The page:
Alberto Cavallo, Eduardo Cavallo, and Roberto Rigobon have an interesting paper that looks at the 2010 earthquake in Chile and the 2011 tsunami in Japan and finds that in both cases disasters led to widespread shortages of many kinds of goods but did not lead to higher prices. In fact, "prices were stable for months, even for goods that were experiencing severe shortages."
Their research in Chile specifically suggests that firms feared sharp market-clearing price increases would lead to "customer anger" and thus departed in their strategies from what basic supply and demand economics would suggest.
Bryan Caplan had an interesting post recently about survey-based information on why wages don't fall during recessions and it turns out to be broadly similar—employers don't want to demoralize their workforce with wage cuts during demand shortfalls just as sellers don't want to alienate their customers with price hikes during supply disruptions. Outside of really simple commodity spot markets there are just a lot of considerations that go into price-setting that extend beyond your supply and demand considerations.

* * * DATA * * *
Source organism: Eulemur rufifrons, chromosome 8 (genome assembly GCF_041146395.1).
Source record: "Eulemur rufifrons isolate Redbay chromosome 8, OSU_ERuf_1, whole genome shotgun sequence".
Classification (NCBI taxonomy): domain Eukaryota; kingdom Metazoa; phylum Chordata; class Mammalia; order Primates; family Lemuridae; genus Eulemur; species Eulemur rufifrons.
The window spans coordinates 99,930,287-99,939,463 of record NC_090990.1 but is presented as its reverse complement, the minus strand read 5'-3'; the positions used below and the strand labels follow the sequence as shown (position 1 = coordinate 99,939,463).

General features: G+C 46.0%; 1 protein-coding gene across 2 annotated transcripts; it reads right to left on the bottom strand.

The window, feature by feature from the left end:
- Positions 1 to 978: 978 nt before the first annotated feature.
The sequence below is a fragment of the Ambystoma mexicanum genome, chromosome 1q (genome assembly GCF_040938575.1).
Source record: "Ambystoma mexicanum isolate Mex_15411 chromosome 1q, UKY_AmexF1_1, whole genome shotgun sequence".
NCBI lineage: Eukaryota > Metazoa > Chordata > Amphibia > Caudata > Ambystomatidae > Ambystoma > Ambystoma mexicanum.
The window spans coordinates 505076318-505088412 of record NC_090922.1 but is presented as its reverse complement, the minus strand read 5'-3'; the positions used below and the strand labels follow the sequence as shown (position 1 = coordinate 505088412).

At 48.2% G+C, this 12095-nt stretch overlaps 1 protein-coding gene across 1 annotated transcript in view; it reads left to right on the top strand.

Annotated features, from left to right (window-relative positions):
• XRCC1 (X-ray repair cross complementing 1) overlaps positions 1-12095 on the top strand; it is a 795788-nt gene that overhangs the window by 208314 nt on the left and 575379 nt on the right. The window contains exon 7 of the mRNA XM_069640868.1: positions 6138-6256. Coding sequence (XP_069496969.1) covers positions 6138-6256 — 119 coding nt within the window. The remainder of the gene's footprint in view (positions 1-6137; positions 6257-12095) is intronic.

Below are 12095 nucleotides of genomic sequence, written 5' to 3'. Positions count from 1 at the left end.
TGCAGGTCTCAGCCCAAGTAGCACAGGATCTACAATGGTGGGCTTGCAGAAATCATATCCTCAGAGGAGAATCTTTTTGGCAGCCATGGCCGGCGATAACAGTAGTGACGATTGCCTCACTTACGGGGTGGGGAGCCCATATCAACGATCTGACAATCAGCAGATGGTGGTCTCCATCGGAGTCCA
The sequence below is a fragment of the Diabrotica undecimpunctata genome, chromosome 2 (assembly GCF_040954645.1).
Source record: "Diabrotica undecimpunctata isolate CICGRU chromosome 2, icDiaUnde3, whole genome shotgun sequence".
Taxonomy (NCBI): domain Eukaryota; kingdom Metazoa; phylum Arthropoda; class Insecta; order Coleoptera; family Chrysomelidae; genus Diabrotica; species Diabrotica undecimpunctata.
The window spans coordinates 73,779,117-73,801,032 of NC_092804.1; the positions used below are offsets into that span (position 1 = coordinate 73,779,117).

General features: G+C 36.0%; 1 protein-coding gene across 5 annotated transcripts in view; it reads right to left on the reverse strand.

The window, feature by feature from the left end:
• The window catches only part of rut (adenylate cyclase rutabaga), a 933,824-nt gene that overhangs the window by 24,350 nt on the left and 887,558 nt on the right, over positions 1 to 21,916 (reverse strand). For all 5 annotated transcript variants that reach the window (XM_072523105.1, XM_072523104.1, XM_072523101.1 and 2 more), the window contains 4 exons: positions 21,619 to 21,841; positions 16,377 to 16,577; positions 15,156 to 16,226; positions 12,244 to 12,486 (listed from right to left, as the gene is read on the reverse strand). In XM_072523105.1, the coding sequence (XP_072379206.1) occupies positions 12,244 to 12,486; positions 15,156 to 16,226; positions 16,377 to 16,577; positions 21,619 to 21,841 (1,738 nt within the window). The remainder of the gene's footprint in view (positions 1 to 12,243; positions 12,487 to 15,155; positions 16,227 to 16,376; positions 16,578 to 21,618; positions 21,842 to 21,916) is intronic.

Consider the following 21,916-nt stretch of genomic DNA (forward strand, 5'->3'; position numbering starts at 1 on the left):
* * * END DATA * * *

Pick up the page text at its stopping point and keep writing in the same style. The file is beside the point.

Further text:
TODAY IN SLATE
Meet the New Bosses
How the Republicans would run the Senate.
The Government Is Giving Millions of Dollars in Electric-Car Subsidies to the Wrong Drivers
Scotland Is Just the Beginning. Expect More Political Earthquakes in Europe.
Cheez-Its. Ritz. Triscuits.
Why all cracker names sound alike.
Friends Was the Last Purely Pleasurable Sitcom
This Whimsical Driverless Car Imagines Transportation in 2059
- Protesters Take to the Streets to Sound Alarm on Climate Change in New York, Across the World
- Knife-Carrying White House Jumper is Vet who Feared “Atmosphere Was Collapsing”
- North Korea: American Sentenced to Hard Labor Wanted to Become “Second Snowden”
- Almost One in Four Americans Support Idea of Splitting From the Union
Did America Get Fat by Drinking Diet Soda?
A high-profile study points the finger at artificial sweeteners.